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Consultation on Power to Block Listings on National Security Grounds

Overview

Earlier this week, the government published a consultation on a new power to enable the National Security Council to block UK public listings on national security grounds. This follows concerns first highlighted in its 2019 Economic Crime Plan that there are remote but possible scenarios in which a company listing in the UK could present a risk to the nation’s security; the subsequent Hill review and the further announcement that the government intended to bring forward this precautionary power (please see the timeline below for further details). It is intended that the new power will sit alongside existing protections and safeguards in place in the UK under the anti-money laundering and sanction framework.

Why is this new power being proposed?

Although the FCA has the power to refuse listing on the grounds of potential "investor detriment", this power will not necessarily allow it to withhold listing on national security grounds. The weakness of this fragmented approach was illustrated by the controversy surrounding the London listing in 2017 of EN+, an energy company which was then controlled by Oleg Deripaska, a Russian Oligarch who subsequently became subject to US sanctions. In the Treasury Committee's report, Economic Crime - Anti-money laundering supervision and sanctions implementation, the committee concluded that, on the evidence, "while the proposed listing was carefully analysed given its sensitivities, the narrowness of the sanctions regime meant that the listing could not be blocked."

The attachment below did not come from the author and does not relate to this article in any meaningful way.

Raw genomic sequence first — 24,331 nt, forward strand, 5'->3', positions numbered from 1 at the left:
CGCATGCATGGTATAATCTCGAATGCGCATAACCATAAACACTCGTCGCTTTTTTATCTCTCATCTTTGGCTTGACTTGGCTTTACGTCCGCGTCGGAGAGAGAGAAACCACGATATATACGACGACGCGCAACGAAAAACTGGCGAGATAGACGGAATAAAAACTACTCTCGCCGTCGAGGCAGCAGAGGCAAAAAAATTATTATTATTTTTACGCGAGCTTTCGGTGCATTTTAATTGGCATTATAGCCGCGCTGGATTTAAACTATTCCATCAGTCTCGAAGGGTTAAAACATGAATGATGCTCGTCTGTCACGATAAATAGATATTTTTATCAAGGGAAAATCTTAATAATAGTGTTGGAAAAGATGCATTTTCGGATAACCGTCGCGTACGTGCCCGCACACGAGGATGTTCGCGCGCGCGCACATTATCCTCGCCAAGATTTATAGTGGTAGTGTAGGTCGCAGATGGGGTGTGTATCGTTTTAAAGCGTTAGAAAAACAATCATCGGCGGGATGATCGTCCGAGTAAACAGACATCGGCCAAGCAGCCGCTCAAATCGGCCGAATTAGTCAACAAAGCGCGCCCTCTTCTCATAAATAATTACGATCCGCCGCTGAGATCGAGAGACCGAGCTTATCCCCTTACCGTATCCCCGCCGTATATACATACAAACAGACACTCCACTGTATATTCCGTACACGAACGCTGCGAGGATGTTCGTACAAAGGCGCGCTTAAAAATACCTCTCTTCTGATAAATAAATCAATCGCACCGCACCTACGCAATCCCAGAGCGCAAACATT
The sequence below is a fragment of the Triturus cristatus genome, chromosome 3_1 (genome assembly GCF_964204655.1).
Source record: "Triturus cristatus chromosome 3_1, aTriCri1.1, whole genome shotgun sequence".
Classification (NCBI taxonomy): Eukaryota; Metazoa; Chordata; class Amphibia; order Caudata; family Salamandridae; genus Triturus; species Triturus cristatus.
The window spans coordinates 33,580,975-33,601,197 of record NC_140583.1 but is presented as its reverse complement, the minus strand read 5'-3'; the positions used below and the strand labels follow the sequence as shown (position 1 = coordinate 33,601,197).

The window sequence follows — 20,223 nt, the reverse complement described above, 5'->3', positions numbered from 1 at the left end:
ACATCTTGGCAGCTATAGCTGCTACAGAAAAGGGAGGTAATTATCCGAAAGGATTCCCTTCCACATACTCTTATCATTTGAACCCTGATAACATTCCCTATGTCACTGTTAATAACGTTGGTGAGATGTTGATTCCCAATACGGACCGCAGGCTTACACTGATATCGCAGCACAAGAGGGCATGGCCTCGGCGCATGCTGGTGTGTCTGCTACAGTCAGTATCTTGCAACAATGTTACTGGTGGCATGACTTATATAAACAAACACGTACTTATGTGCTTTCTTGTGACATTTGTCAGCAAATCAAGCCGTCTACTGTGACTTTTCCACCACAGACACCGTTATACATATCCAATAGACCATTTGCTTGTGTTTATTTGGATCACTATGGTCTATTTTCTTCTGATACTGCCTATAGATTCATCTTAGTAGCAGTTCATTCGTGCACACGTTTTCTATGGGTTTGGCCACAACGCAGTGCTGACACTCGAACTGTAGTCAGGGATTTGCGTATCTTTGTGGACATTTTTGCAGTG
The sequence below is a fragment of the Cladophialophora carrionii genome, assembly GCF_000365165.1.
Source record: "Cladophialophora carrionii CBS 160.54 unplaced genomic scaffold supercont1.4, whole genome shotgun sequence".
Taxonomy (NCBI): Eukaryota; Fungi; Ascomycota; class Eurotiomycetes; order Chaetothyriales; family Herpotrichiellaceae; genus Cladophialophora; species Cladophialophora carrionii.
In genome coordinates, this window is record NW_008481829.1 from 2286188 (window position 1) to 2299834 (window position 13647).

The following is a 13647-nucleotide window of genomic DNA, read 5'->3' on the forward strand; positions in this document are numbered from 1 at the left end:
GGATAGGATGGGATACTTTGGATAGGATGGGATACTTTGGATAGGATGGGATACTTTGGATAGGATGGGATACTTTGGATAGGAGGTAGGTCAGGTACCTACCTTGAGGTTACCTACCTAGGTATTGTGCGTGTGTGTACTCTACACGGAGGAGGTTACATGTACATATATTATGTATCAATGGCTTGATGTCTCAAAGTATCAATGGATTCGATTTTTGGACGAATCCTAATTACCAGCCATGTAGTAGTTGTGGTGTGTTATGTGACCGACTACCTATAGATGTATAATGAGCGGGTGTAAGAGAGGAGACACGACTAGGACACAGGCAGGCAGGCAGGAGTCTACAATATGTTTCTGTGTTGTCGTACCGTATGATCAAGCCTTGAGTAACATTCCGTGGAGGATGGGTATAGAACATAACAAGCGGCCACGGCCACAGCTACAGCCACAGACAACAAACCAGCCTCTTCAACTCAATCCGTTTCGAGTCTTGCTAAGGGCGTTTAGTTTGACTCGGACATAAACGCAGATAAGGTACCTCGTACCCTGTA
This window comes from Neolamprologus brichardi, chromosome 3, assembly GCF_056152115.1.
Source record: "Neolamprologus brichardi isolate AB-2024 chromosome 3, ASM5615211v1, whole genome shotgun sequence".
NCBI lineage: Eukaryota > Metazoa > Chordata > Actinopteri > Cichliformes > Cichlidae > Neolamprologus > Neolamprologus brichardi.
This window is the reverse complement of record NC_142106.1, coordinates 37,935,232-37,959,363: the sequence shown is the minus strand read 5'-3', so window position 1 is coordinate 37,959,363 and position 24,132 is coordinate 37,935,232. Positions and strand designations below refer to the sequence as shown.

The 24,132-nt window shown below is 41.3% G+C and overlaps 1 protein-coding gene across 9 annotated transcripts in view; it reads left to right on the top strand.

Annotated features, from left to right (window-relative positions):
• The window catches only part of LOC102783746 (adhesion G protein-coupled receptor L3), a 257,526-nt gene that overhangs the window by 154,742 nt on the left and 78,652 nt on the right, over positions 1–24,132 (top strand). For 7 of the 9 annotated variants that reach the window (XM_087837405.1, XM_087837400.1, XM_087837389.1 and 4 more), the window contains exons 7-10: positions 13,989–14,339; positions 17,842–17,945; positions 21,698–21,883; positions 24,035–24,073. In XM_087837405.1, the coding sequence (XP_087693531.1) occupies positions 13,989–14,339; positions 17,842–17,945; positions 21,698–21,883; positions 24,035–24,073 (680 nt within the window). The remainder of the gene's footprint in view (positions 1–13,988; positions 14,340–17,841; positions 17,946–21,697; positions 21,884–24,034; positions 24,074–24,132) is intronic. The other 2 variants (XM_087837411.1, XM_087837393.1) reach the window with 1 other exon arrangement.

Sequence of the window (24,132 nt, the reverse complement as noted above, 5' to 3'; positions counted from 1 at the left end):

What is the new power?

The proposed precautionary power, which is designed to complement the Hill review recommendations on listings and intended to help maintain the UK's status as a top destination for listings, would ensure that the government has the ability and flexibility it needs to intervene in a small number of cases where a listing or new admission to trading raises national security risks.